Answers

By   •   January 12, 2016   •   Topics: , ,

Q:

What can I do about the harsh and hurtful things my husband says to me?


A:

We are sorry to learn of the frustration and pain you have experienced as a result of your husband’s hurtful words. It is distressing to be on the receiving end of very cutting and abrupt comments that wound one’s spirit.

Some people, for reasons known only to themselves, often speak to others in this manner. Sometimes a harsh and insensitive attitude shields a person who himself has been wounded by the remarks of others. In any case, we can understand the problems you are having. Remember that God loves you, and you are important in His sight. He loves you so much that He sent Christ to die for your sins.

As you focus on the fact that God loves you and considers you precious to Him, there will be a real difference in your life. Your sense of self-worth does not need to depend on the opinion of others.

Be sure you do not act toward your husband in the way he acts toward you. It is easy in a situation like yours to do just that. But that does not solve the problem—it only makes it worse. The Bible tells us, “A gentle answer turns away wrath, but a harsh word stirs up anger” (Proverbs 15:1). It also says, “A wholesome tongue is a tree of life” (Proverbs 15:4). Affirm and support your loved one in your conversations. Your example may help him to learn to do the same for you. Read also Ephesians 4:29-32.

We would encourage you to find a time when you can speak frankly (and yet lovingly) with your husband. Perhaps he is not even aware you are hurt by the things he says, and although he may not be intentionally hurting you, he needs to be aware of your feelings.

Communication is important in a good marriage, and you and your husband need to learn to share your concerns (as well as your joys) with each other. Read 1 Corinthians, chapter 13, and Ephesians 5:28-29. Many couples have found the counsel of a Gospel-teaching pastor or Christian marriage counselor to be helpful in strengthening relationships and improving communication skills.

We would urge both you and your husband to examine your relationship with Christ. Have you committed your lives to Christ? Are you seeking to follow Him? If not, make that commitment now, and learn the joy of having Christ at the center of your marriage.

When a husband and wife are truly seeking to honor Christ, they will not want to hurt each other—quite the opposite, they will want to encourage each other. As you pray and learn from God’s Word together, God will help both of you become the loving partners He wants you to be.

Let Jesus bring peace to your marriage—and your soul.

 

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267 Comments

  1. Sandra says:

    Thank you for reminding me that GOD lives and would never do or say anything to.hurt me. Just remember HE is who counts!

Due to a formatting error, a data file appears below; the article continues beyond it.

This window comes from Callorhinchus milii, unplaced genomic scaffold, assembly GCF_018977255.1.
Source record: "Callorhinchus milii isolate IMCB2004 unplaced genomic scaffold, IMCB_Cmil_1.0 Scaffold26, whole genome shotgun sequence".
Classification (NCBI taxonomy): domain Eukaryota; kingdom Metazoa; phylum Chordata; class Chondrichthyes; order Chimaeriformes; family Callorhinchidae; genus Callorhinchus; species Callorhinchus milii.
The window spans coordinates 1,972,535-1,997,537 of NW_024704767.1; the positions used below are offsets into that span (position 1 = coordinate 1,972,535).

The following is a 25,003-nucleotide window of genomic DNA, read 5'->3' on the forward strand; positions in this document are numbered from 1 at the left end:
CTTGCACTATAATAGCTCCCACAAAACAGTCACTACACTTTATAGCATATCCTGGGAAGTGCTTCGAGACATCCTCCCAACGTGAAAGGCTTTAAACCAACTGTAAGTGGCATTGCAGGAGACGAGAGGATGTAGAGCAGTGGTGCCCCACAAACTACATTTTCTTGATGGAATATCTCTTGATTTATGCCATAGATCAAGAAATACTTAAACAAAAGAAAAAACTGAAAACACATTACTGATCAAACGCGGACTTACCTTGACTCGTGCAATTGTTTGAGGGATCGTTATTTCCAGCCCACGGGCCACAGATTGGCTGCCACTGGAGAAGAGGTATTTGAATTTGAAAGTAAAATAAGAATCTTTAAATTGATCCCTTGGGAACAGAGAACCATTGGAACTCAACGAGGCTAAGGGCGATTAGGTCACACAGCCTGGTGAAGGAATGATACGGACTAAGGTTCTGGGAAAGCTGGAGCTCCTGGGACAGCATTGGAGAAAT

2. Sandy says:

    No way being the nice person that I am. That is being quite foolish. For too long he is getting the sharp tongue he is begging for.

  3. Patricia says:

    I have major problem with my husband

  4. Stacy says:

    My husband and I have been married for 15 years and it is rockier than ever! He comes from a broken home and has no contact with his family. Therefore, doesn’t appreciate my strong relationship with mine, no their opinions on anything. Only his opinions matter. I took a vow and am staying for that reason. Just don’t know why God would place me in this situation with this man? He is not setting a good example for our 3 kids!

  5. Trish says:

    I am married to an abusive narcissist who is constantly saying I am the problem.

    1. Jennifer says:

      My husband can be a very wonderful and loving man. We have a great lifestyle and make great things happen together in our business. However, when I am talking, telling my story to anyone, he interrupts. He uses humor to make fun of what I am saying. Others laugh. He becomes the center if attention and I feel belittled. He says it’s just humor, and that I am too sensitive. Also, he will justify all of his actions (what I consider detrimental to our relationship) by saying “that’s just the way I am”. I have begged him to go to counselling. What should I do? I am at my wits end.

    2. Christy says:

      I’ve been married 21 years. My husband is 50 years old. He hangs out with his friends a lot. We don’t talk about deep things. If I tell him my feelings he just tells me I’m over reacting. He tells me to get a life. He hurts my feelings by saying I don’t know what I’m talking about, I need to think before I talk, if I would just think before I speak I wouldn’t say the things I say.

  6. Olivia says:

    When I married my husband I was deeply in love 3months later he became violent started packing up and would come back… he is rude to the point I eat to avoid fights. I left him back in the summer he said good I’m glad. However wanted me to come home only to tell me he wished I would of stay gone… he only has a conversation if I’m speaking to someone otherwise he ignores me he gets angry easily and gets irritable easily. Nothing is ever his fault and he refuses to give me gifts, kind words, physical effection or apoplectic if he hurts me either physically or emotionally.

  7. Jewel says:

    My husband is 99.9% wonderful. Sometimes though, he says very mean, hurtful things to me. I have tried to tell him how much it hurts me when he does this ( I always tell him when we are getting along). He always says that I’m too sensitive. How can I get him to stop this?

  8. April Momon says:

    God is a way maker

  9. matheoz says:

    words to uplift me when I am being reminded by my spouse of my present low financial state, using derogatory statements for me.